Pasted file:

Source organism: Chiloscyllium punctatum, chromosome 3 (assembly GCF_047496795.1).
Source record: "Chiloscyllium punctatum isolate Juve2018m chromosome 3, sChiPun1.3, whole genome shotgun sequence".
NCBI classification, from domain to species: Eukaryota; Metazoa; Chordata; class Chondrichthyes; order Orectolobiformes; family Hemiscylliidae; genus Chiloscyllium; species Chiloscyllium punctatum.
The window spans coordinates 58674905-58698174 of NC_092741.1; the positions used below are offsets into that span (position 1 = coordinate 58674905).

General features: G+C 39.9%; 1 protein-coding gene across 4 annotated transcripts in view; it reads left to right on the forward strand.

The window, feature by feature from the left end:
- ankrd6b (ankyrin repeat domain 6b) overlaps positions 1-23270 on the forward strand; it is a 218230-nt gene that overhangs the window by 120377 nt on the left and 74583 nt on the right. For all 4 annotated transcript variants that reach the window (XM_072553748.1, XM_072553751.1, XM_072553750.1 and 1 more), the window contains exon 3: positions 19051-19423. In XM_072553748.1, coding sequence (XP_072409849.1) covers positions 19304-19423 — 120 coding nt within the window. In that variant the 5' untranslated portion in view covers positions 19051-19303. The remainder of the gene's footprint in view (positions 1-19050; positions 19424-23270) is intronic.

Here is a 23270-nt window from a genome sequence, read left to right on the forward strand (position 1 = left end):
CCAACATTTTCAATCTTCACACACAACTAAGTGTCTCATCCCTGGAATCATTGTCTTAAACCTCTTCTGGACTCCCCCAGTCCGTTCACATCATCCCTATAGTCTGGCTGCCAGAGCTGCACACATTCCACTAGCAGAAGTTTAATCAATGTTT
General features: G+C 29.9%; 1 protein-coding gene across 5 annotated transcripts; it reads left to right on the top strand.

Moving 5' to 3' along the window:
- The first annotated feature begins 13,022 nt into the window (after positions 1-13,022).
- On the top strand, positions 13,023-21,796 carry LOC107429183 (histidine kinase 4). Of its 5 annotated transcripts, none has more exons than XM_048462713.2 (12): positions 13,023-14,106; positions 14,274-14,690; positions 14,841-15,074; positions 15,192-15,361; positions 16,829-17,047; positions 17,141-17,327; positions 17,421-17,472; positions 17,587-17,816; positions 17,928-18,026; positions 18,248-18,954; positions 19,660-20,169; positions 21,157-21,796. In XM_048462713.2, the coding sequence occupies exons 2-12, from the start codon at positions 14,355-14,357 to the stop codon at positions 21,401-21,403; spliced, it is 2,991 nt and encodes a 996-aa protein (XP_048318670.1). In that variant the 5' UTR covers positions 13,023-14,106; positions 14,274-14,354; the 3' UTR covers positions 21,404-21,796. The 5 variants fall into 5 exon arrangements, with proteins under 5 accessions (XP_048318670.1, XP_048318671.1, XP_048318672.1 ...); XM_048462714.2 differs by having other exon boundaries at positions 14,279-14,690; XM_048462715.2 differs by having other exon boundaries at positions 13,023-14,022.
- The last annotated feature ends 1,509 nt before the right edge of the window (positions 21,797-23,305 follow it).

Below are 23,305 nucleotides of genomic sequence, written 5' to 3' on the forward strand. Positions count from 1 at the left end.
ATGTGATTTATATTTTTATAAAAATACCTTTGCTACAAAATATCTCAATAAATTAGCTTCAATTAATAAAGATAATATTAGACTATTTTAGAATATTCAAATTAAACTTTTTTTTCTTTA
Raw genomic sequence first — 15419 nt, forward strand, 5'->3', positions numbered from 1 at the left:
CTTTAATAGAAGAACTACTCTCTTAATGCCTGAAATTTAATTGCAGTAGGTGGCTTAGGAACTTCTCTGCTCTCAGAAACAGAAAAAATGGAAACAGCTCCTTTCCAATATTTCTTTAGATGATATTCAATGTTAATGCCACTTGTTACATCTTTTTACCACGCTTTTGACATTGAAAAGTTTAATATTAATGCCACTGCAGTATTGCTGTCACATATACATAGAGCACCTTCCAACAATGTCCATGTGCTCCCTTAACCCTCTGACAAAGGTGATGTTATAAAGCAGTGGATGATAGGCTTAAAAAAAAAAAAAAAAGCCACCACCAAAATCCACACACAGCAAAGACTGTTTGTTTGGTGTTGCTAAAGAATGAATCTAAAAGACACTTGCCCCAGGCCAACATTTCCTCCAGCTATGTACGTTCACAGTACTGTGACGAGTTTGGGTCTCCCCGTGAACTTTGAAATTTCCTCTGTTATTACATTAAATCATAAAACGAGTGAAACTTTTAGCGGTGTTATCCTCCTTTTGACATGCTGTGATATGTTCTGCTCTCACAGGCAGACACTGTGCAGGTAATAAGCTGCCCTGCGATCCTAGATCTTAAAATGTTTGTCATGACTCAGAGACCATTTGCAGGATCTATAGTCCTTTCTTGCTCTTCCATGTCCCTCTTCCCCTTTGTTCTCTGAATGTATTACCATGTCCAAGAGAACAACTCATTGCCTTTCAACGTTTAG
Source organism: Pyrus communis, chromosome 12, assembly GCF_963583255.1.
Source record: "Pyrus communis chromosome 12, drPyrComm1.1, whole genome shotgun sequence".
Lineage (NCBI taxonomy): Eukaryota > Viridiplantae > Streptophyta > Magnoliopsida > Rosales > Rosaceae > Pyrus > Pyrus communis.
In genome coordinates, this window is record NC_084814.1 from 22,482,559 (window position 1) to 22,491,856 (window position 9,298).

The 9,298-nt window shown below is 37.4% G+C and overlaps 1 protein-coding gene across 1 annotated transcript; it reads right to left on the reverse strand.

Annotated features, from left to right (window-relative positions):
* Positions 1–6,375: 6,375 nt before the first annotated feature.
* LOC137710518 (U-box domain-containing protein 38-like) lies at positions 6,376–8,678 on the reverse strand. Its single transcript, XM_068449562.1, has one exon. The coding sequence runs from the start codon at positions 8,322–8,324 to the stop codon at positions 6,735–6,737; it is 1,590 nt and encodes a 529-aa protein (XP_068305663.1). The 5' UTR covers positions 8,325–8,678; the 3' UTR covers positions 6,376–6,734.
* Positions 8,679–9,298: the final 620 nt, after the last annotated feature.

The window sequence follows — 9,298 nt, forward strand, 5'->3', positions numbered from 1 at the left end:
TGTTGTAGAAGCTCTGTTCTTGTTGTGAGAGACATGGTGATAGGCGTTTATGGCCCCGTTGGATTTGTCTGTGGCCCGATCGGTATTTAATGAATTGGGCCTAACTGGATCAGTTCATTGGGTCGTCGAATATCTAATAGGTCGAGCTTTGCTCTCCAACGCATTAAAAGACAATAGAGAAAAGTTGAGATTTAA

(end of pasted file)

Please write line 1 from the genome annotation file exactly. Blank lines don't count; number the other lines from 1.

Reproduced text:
Source organism: Chiloscyllium punctatum, chromosome 3 (assembly GCF_047496795.1).